[It appears that Adam (King tsing), who erected the monument under Te Tsung was, under the same Emperor, with a Buddhist the translator of a Buddhist sûtra, the Satparamita from a Hu text. (See a curious paper by Mr. J. Takakusu in the T’oung Pao, VII pp. 589–591.)

Mr. Rockhill (Rubruck, p. 157, note) makes the following remarks. “It is strange, however, that the two famous Uigur Nestorians, Mar Jabalaha and Rabban Cauma, when on their journey from Koshang in Southern Shan hsi to Western Asia in about 1276, while they mention ‘the city of Tangut, or Ning hsia on the Yellow River as an important Nestorian centre’ do not once refer to Hsi anfu or Chang an. Had Chang an been at the time the Nestorian Episcopal see, one would think that these pilgrims would have visited it, or at least referred to it. (Chabot, Mar Jabalaha, 21)"— H.C.]

Kircher gives a good many more Syriac names than appear on the rubbing, probably because some of these are on the edge of the slab now built in. We have no room to speak of the controversies raised by this stone. The most able defence of its genuine character, as well as a transcript with translation and commentary, a work of great interest, was published by the late M. Pauthier. The monument exists intact, and has been visited by the Rev. Mr. Williamson, Baron Richthofen, and other recent travellers. [The Rev. Moir Duncan wrote from Shen si regarding the present state of the stone. (London and China Telegraph, 5th June, 1893) “Of the covering rebuilt so recently, not a trace remains save the pedestals for the pillars and atoms of the tiling. In answer to a question as to when and how the covering was destroyed, the old priest replied, with a twinkle in his eye as if his conscience pinched, ‘There came a rushing wind and blew it down.’ He could not say when, for he paid no attention to such mundane affairs. More than one outsider however, said it had been deliberately destroyed, because the priests are jealous of the interest manifested in it. The stone has evidently been recently tampered with, several characters are effaced and there are other signs of malicious hands.”— H.C.] Pauthier’s works on the subject are — De l’Authenticité de l’Inscription Nestorienne, etc., B. Duprat, 1857, and l’Inscription Syro Chinoise de Si ngan fou, etc., Firmin Didot, 1858. (See also Kircher, China Illustrata, and article by Mr. Wylie in J. Am. Or. Soc., V. 278.) [Father Havret, S.J., of Zi ka wei, near Shang hai, has undertaken to write a large work on this inscription with the title of La Stele Chrétienne de Si ngan fou, the first part giving the inscription in full size, and the second containing the history of the monument, have been published at Shang-hai in 1895 and 1897; the author died last year (29th September, 1901), and the translation which was to form a third part has not yet appeared. The Rev. Dr. J. Legge has given a translation and the Chinese text of the monument, in 1888. — H.C.]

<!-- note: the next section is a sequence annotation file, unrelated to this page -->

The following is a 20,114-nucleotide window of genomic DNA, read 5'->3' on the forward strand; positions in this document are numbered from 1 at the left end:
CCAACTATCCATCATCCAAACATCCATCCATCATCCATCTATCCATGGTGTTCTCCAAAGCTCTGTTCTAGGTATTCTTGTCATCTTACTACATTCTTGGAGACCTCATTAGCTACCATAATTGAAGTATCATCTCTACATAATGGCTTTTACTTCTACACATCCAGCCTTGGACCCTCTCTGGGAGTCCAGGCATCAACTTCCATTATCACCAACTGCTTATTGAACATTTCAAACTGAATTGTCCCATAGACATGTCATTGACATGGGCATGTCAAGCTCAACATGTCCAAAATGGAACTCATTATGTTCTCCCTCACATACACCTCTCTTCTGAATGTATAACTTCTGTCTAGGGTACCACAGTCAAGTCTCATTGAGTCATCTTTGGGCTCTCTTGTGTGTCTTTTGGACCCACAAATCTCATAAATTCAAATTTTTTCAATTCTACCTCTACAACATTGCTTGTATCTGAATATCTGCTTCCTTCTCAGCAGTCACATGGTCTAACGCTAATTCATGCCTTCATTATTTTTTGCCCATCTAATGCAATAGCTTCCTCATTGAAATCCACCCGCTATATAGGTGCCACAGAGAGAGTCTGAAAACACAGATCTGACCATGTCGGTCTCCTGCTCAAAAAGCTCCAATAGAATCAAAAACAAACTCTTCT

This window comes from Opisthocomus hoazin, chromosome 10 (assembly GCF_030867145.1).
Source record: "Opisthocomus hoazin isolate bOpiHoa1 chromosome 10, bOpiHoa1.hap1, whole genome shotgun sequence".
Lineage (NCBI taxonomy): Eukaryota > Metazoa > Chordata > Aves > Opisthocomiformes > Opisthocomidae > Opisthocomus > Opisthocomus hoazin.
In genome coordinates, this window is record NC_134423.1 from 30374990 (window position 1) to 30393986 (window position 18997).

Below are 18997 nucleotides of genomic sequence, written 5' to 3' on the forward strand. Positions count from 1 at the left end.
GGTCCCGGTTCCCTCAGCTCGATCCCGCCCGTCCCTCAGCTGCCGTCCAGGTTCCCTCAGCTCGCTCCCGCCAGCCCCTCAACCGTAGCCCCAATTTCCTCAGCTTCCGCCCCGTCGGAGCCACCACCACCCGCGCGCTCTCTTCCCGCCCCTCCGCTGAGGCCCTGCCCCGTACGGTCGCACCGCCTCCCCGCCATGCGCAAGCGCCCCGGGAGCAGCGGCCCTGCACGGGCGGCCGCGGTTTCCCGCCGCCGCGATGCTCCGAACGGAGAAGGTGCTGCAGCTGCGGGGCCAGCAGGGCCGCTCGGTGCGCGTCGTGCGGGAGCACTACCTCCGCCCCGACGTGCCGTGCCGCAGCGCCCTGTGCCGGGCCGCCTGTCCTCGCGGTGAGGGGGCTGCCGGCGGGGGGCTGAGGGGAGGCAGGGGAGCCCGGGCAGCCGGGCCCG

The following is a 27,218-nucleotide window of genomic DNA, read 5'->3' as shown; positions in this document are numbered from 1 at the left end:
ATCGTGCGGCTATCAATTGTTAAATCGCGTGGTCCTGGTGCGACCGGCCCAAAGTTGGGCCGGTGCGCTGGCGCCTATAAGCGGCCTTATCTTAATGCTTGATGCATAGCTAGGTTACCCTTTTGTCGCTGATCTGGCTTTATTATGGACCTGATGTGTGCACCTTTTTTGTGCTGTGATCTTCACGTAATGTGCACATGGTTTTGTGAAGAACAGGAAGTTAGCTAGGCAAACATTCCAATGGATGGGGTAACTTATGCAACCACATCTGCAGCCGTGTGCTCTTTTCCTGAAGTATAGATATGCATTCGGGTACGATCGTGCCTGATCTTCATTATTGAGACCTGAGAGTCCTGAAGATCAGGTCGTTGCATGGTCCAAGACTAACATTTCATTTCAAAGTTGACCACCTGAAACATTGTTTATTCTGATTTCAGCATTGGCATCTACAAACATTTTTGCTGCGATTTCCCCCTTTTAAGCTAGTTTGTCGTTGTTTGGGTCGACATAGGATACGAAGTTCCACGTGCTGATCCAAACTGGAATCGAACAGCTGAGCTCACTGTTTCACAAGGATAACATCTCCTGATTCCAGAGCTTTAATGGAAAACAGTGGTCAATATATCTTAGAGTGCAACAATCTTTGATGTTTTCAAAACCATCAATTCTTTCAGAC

Stone monuments of character strictly analogous are frequent in the precincts of Buddhist sanctuaries, and probably the idea of this one was taken from the Buddhists. It is reasonably supposed by Pauthier that the monument may have been buried in 845, when the Emperor Wu–Tsung issued an edict, still extant, against the vast multiplication of Buddhist convents, and ordering their destruction. A clause in the edict also orders the foreign bonzes of Ta-T’sin and Mubupa (Christian and Mobed or Magian?) to return to secular life.

[A] [M. Grenard, who reproduces (III. p. 152) a good facsimile of the inscription, gives to the slab the following dimensions: high 2m. 36, wide 0m. 86, thick 0m. 25. — H.C.]

[B] [Dr. F. Hirth (China and the Roman Orient, p. 323) writes: “O-LO-PÊN = Ruben, Rupen?” He adds (Jour. China Br. R. As. Soc. XXI. 1886, pp. 214–215): “Initial r is also quite commonly represented by initial l. I am in doubt whether the two characters o-lo in the Chinese name for Russia (O-lo-ssu) stand for foreign ru or ro alone. This word would bear comparison with a Chinese transcription of the Sanskrit word for silver, rupya which in the Pen ts ao kang mu (ch. 8, p. 9) is given as o lu pa. If we can find further analogies, this may help us to read that mysterious word in the Nestorian stone inscription, being the name of the first Christian missionary who carried the cross to China, O lo pên, as ‘Ruben’. This was indeed a common name among the Nestorians, for which reason I would give it the preference over Pauthier’s Syriac ‘Alopeno’. But Father Havret (Stele Chrétienne, Leide, 1897, p. 26) objects to Dr. Hirth that the Chinese character lo, to which he gives the sound ru, is not to be found as a Sanskrit phonetic element in Chinese characters but that this phonetic element ru is represented by the Chinese characters pronounced lu and therefore, he, Father Havret, adopts Colonel Yule’s opinion as the only one being fully satisfactory.”— H.C.]